Past Event

Trafficking, Supply Chains, & Gender Roundtable

Tuesday, May 21, 2013
8:30 am - 12:00 pm

25 Van Ness Avenue, Room 610
San Francisco

On Tuesday, May 21, 2013, the Department on the Status of Women hosted a roundtable regarding trafficking, supply chains, and gender and their connection to California’s 2010 anti-human trafficking law (Section 1714.43 of the California Civil Code).

Emily Murase, PhD, Executive Director of the Department on the Status of Women welcomed over 45 participants representing large companies, such as Gap, Levi Strauss & Co., PG&E, Deloitte, and Symantec. Aimee Allison, Media and Community Affairs Director with the Department on the Status of Women moderated a panel of experts and noted the recent news about the factory in Bangladesh that collapsed, and had been used by American companies to create their apparel. The panel included Cynthia L. Jackson, Partner with Baker & McKenzie, LLP; Dr. Shawn MacDonald, Director of Programs and Research with Verité; and Jeffrey Tsai, Special Assistant Attorney General for criminal law with the California Department of Justice.

Cynthia Jackson began by introducing the California Transparency in Supply Chains Act (effective January 1, 2012). She specified that it “does not require companies to be socially responsible, but instead to simply disclose information about their supply chains.” In other words, it requires companies to tell the public what they are doing (or not doing) to ensure their supply chains are human trafficking free. She went on to detail the five requirements for the companies covered by the law. Those companies must post the following on their websites:

  1. Whether or not verification of product supply chains have been made to address risks of human trafficking and slavery, and if the verification is conducted by a third party.
  2. Whether or not the company conducts audits of suppliers to evaluate compliance with company standards for trafficking and slavery in supply chains and how those audits are conducted (i.e., unannounced).
  3. Whether or not the company directs suppliers to certify that material incorporated into the product complies with the laws regarding slavery and human trafficking where the supplier does business.
  4. Whether or not the company itself maintains accountability procedures for those suppliers failing to meet their own standards.
  5. Whether or not the company conducts management trainings to mitigate the risks within their supply chain for human trafficking and slavery. 

She highlighted the importance of companies ensuring that they understand the standards they plan to adopt before they adopt them in order to give full disclosure to the consumers. If the process is a work in progress, the company should state that. Jackson explained that having a strict “no tolerance” policy on trafficking may just force the suppliers to lie about their practices and that instead, creating a more open policy that demands the truth, even if it is not yet perfect, helps to encourage honest communication about problems so they can be resolved.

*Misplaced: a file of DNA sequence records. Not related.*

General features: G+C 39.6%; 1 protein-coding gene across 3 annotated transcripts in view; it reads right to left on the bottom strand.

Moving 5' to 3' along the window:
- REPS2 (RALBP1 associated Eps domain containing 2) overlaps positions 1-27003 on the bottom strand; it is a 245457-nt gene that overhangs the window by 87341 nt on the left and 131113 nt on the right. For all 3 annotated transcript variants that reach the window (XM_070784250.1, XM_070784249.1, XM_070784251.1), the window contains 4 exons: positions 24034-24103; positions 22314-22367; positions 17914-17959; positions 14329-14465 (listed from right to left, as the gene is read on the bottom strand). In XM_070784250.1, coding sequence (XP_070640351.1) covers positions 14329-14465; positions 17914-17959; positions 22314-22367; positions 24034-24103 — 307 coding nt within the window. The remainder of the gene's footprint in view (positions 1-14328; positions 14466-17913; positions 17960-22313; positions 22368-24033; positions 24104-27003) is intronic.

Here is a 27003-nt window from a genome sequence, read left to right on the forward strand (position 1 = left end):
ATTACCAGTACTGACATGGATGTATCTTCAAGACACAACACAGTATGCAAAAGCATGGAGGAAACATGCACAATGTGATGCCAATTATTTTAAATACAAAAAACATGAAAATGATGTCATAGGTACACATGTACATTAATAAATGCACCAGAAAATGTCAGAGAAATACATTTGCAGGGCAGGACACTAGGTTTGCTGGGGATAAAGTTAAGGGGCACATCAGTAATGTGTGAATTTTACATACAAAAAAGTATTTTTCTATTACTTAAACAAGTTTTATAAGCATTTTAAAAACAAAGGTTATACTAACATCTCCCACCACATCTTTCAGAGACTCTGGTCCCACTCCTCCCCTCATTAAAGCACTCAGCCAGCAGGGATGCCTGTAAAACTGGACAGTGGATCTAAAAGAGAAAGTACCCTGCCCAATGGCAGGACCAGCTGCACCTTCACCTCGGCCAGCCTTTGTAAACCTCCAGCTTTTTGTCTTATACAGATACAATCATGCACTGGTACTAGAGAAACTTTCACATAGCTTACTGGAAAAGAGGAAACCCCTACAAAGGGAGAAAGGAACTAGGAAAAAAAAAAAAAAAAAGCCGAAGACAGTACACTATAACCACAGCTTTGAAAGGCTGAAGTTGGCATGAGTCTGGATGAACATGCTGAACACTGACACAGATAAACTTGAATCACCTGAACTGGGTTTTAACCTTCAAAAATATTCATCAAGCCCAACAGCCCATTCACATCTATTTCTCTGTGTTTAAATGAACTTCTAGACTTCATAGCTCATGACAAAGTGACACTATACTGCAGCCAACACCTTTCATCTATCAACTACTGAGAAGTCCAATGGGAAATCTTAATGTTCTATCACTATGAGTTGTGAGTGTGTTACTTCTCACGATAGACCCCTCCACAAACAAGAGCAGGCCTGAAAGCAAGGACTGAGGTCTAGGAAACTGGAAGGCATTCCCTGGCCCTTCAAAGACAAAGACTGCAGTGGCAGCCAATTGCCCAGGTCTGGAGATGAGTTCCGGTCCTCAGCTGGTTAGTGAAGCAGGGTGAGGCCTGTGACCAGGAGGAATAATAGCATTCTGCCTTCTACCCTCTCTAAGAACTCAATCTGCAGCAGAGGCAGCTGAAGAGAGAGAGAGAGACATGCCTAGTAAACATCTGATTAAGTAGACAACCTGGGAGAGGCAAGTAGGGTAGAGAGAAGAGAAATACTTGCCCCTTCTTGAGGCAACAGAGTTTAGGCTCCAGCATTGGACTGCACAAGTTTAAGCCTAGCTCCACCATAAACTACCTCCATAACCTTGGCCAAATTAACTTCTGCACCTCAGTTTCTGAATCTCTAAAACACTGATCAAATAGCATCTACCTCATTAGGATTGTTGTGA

Jeffrey Tsai, California Special Assistant Attorney General for Criminal Law, stated that “SB657 is a conversation starter” in that it opens up the discussion with companies about what they need to do in relation to ensuring trafficking is not taking place and what are some best practices. He reiterated that the law is primarily about transparency and that, if companies do not comply, only the Attorney General’s office can ask for injunctive relief to make them comply. There is no private right of action and no other form of punishment if the law is not followed. He added that the Department of Justice will not release a list of companies that are failing to follow good practices in relation to trafficking because of privacy issues and because the law itself does not require that these practices be followed, only that consumers have access to information regarding it online.

The risks of slavery and human trafficking are significant, with between 12-27 million people being victims of slavery and forced labor worldwide. Shawn MacDonald of Verité explained that “the noose is getting tighter and tighter about what companies are doing [in relation to human trafficking and their supply chains] because of the urgency of the situation.” The question is not whether they are connected to human trafficking, but instead how much they are connected. Therefore, it is important that companies examine all of the suppliers they rely on, specifically focusing how the people working for them were recruited. He encouraged companies to look for warning signs that include migrant and undocumented workers recruited by large labor recruitment companies.

The attendees then split up into small group discussions to consider what they had learned from the panel. Many groups talked about what consumers can do (including petitions, online movements, etc.) because the law is meant to give consumers power to influence where they spend their money by providing them knowledge about the companies supply chain practices. Others argued that the responsibility cannot fall only on consumers, but that education and training of the corporate sector is also needed and that more enforcement and guidelines would be helpful.

For more information on trafficking and supply chains, please refer to the following handouts:

Compliance is Not Enough: Best Practices in Responding to the California Transparency in Supply Chains Act

Beyond SB 657: How Businesses Can Meet and Exceed California's Requirements to Prevent Forced Labor in Supply Chains

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